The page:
Gardaí recover tracking device records thought to have been destroyed, Regency trial told

Gardaí Recover Tracking Device Records Thought To Have Been Destroyed, Regency Trial Told
The Special Criminal Court heard the records were found on a securely stored desktop computer which had been listed for destruction. Photo: Collins
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Alison O'Riordan

Gardaí have recovered records from a tracking device deployed on former Sinn Féin councillor Jonathan Dowdall's jeep which were believed to have been destroyed, the Regency murder trial has heard.

Sean Gillane SC, prosecuting, told the Special Criminal Court on Monday that the Garda National Cyber Crime Bureau had conducted a "fairly extensive" operation since last week, in which a securely stored desktop computer that had been listed for destruction had been examined.


Gerard 'The Monk' Hutch (59), last of The Paddocks, Clontarf, Dublin 3, is on trial at the non-jury court, charged with the murder of Kinahan Cartel member David Byrne (33) during a boxing weigh-in at the Regency Hotel on February 5th, 2016. Mr Hutch denies the charges.

On Monday, Mr Gillane added: "In the course of the examination of that device, it appears that a working copy of the material in question was located and is available for examination".

He said this was confirmed to him on Sunday evening and that he hoped to be able to provide the defence with additional information later on Monday morning.

In reply, Brendan Grehan SC, defending Gerard 'The Monk' Hutch, said it appeared that "what was lost is now found" and asked the three-judge court for some time to decide on how to proceed.


The Garda Assistant Commissioner of Crime and Security was expected to give evidence on Monday morning. However, Mr Gillane said he was not in a position to call Asst Comm Orla McPartlin yet, with the trial adjourned until 2pm.

Mr Grehan told the court last Tuesday that gardaí destroyed records from a tracking device which had been placed on Dowdall's Toyota Land Cruiser jeep when he is alleged to have driven murder accused Mr Hutch north for a meeting with republicans in the aftermath of the Regency shooting.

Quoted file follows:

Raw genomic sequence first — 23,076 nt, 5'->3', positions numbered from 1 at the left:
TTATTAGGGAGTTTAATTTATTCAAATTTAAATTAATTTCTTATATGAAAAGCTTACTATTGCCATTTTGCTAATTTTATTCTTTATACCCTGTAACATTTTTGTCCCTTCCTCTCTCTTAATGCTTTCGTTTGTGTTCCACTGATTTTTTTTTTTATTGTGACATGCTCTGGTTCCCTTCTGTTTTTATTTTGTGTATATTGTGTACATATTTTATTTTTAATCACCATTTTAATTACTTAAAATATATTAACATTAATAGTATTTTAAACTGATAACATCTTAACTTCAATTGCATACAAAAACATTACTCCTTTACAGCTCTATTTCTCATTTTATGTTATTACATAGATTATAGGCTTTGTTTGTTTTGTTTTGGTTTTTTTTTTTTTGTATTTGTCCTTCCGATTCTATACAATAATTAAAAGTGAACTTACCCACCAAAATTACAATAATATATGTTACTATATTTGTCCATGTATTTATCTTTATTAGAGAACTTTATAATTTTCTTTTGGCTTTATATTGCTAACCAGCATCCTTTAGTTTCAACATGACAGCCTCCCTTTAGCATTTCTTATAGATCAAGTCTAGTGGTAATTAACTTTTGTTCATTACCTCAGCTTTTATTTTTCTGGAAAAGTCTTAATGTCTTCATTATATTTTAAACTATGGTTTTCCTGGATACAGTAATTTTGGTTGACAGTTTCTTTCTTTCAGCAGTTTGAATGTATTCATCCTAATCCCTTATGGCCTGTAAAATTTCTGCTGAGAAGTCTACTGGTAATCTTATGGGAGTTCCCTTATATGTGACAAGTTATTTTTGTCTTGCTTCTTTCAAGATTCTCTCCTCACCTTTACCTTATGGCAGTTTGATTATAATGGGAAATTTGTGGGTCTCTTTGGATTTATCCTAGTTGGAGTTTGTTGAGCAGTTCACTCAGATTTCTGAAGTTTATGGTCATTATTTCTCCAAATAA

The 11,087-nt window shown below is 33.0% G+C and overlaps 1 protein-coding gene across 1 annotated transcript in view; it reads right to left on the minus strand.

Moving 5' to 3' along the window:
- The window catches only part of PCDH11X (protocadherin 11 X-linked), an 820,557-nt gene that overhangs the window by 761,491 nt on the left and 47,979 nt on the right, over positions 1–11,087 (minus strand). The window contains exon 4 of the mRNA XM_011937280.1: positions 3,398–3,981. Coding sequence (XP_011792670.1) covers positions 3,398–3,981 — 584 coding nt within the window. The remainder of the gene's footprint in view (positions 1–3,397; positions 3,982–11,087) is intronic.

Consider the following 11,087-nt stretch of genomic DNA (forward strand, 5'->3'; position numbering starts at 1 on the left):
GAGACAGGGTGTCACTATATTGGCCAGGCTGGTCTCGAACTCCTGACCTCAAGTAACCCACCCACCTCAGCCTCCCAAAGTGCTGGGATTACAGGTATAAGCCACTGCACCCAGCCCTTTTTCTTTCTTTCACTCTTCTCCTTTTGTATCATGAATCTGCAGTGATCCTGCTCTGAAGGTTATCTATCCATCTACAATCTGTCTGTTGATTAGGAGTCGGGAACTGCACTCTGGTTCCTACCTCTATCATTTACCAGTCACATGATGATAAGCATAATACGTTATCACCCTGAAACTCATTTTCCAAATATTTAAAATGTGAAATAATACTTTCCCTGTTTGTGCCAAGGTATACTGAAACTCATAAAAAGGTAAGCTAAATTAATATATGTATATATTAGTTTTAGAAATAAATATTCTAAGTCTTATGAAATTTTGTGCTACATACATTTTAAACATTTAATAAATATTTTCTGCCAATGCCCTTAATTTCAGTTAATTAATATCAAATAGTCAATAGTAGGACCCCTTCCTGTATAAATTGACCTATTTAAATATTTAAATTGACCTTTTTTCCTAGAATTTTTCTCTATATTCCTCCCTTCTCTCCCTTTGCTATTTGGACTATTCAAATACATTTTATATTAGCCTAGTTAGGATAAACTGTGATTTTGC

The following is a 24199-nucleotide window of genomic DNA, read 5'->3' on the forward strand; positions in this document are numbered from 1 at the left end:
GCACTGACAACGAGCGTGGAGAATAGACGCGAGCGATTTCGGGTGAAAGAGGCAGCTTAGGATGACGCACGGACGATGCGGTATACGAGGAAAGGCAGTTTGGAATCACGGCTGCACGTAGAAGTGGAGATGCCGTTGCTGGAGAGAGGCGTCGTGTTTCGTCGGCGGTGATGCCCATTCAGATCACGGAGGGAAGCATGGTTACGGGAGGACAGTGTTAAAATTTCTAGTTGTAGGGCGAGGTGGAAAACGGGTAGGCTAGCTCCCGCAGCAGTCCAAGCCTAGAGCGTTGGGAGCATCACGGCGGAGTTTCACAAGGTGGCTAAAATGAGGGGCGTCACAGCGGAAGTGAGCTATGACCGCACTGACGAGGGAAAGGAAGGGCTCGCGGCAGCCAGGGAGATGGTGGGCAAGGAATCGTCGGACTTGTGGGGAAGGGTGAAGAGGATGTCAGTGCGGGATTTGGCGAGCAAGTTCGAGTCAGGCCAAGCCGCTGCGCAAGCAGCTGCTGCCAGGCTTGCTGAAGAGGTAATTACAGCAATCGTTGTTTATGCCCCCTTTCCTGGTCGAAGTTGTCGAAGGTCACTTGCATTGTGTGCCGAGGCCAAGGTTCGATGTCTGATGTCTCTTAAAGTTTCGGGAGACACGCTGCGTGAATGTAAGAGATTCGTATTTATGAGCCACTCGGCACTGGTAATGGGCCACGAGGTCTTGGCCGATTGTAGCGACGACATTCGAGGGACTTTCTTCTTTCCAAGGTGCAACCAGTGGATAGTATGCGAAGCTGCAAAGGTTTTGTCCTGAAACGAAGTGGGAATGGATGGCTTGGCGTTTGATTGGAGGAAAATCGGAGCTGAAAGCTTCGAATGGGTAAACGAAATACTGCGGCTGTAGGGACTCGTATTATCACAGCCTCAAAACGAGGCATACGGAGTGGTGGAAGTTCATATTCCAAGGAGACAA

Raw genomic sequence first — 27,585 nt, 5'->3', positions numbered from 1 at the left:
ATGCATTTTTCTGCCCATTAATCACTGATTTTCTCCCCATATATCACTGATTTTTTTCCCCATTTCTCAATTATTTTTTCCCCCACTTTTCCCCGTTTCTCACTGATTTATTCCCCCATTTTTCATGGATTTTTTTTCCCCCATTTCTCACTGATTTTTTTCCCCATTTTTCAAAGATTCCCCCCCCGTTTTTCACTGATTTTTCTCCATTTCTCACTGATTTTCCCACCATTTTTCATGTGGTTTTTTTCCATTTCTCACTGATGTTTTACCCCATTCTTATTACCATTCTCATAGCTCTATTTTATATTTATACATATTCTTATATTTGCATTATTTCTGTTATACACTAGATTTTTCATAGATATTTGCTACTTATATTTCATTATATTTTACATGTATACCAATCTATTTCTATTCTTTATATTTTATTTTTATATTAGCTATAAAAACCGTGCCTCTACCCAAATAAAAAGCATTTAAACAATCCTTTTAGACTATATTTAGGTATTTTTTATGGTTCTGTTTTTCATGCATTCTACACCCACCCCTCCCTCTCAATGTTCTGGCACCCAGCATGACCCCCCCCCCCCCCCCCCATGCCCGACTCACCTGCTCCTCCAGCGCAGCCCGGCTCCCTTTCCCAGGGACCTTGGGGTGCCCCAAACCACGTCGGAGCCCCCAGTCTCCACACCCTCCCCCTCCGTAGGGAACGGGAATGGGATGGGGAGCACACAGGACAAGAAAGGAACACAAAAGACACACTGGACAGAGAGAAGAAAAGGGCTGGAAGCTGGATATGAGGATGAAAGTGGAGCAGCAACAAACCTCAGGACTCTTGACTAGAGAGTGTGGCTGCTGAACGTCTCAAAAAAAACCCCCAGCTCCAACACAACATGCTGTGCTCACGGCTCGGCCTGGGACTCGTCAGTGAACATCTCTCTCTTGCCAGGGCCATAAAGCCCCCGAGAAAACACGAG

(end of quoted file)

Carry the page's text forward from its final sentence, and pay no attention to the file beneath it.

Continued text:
Counsel said "disturbingly" the notes were destroyed by gardaí after his client was arrested and charged with the murder of Mr Byrne and that the destruction of the tracker records was authorised on February 7th this year.

Mr Grehan said the destruction of these records was a "real problem" and he did not accept the State's assertion that it was done in accordance with the Criminal Justice Surveillance Act 2009.


Destroyed records

Last week, the former head of the National Surveillance Unit (NSU), who signed the authorisation for the destruction of the tracker records on February 7th, said he did not consult the senior investigating officer of the Regency Hotel murder investigation or the Director of Public Prosecutions (DPP) when he destroyed records from a tracker device deployed on Dowdall's Toyota Land Cruiser.

The data, it was said, was “gone forevermore” with no possibility of recreating the destroyed records.

Retired Detective Inspector Ciaran Hoey testified last Wednesday that he carried out a review of all the data information held by the NSU in early 2020 to ensure they were in compliance with the Surveillance Act of 2009.

Data records older than three years which were not required for prosecution or appeal were destroyed in order to improve storage and the security of data, he said.


Mr Hoey, who was Detective Inspector with the NSU in 2016, said he did not believe the records would be used in the prosecution when he ordered their destruction just months before the Regency Hotel murder trial began last month.

He also said data from a tracking device to prove the location of a vehicle, person or thing at a particular time had never been used as evidence in the history of the Surveillance Act.

Furthermore, he said the best evidence was the NSU members' sightings coupled with the CCTV footage and that was what was to be used in this trial.

During the cross-examination, Mr Hoey said that Asst Comm McPartlin had "signed off" on the destruction order on March 23rd. On that day, a total of 87 orders were signed off on with information provided on a spreadsheet relating to relevant dates and details of Dowdall's jeep being tracked.

Mr Hoey said he did not make Asst Comm McPartlin aware that the current trial was proceeding, nor that the vehicle was related to Dowdall or Mr Hutch.

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